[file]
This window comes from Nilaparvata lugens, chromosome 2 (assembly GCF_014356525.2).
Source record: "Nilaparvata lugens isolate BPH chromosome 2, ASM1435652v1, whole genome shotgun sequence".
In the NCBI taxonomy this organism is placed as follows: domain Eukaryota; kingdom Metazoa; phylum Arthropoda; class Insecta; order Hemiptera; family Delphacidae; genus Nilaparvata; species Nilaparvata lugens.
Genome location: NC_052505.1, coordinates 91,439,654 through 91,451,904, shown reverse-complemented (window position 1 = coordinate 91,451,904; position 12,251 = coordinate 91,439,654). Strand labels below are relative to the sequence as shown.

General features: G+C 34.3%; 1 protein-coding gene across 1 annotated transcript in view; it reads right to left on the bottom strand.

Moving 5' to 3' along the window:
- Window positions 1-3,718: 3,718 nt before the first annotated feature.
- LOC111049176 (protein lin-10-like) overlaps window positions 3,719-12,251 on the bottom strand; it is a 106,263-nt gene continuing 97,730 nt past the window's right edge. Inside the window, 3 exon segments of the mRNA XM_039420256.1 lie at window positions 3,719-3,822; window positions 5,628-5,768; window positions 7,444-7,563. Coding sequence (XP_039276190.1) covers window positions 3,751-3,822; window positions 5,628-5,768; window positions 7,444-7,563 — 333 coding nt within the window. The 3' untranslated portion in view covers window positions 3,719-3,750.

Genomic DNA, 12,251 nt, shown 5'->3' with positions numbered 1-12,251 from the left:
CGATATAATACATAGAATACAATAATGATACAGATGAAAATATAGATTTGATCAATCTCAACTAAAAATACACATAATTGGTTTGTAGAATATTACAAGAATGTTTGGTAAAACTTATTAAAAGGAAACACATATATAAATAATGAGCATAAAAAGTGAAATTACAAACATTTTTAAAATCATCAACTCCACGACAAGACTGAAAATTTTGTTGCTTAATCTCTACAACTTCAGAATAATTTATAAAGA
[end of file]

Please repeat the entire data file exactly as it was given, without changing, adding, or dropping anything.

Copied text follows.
This window comes from Nilaparvata lugens, chromosome 2 (assembly GCF_014356525.2).
Source record: "Nilaparvata lugens isolate BPH chromosome 2, ASM1435652v1, whole genome shotgun sequence".
In the NCBI taxonomy this organism is placed as follows: domain Eukaryota; kingdom Metazoa; phylum Arthropoda; class Insecta; order Hemiptera; family Delphacidae; genus Nilaparvata; species Nilaparvata lugens.
Genome location: NC_052505.1, coordinates 91,439,654 through 91,451,904, shown reverse-complemented (window position 1 = coordinate 91,451,904; position 12,251 = coordinate 91,439,654). Strand labels below are relative to the sequence as shown.

General features: G+C 34.3%; 1 protein-coding gene across 1 annotated transcript in view; it reads right to left on the bottom strand.

Moving 5' to 3' along the window:
- Window positions 1-3,718: 3,718 nt before the first annotated feature.
- LOC111049176 (protein lin-10-like) overlaps window positions 3,719-12,251 on the bottom strand; it is a 106,263-nt gene continuing 97,730 nt past the window's right edge. Inside the window, 3 exon segments of the mRNA XM_039420256.1 lie at window positions 3,719-3,822; window positions 5,628-5,768; window positions 7,444-7,563. Coding sequence (XP_039276190.1) covers window positions 3,751-3,822; window positions 5,628-5,768; window positions 7,444-7,563 — 333 coding nt within the window. The 3' untranslated portion in view covers window positions 3,719-3,750.

Genomic DNA, 12,251 nt, shown 5'->3' with positions numbered 1-12,251 from the left:
CGATATAATACATAGAATACAATAATGATACAGATGAAAATATAGATTTGATCAATCTCAACTAAAAATACACATAATTGGTTTGTAGAATATTACAAGAATGTTTGGTAAAACTTATTAAAAGGAAACACATATATAAATAATGAGCATAAAAAGTGAAATTACAAACATTTTTAAAATCATCAACTCCACGACAAGACTGAAAATTTTGTTGCTTAATCTCTACAACTTCAGAATAATTTATAAAGA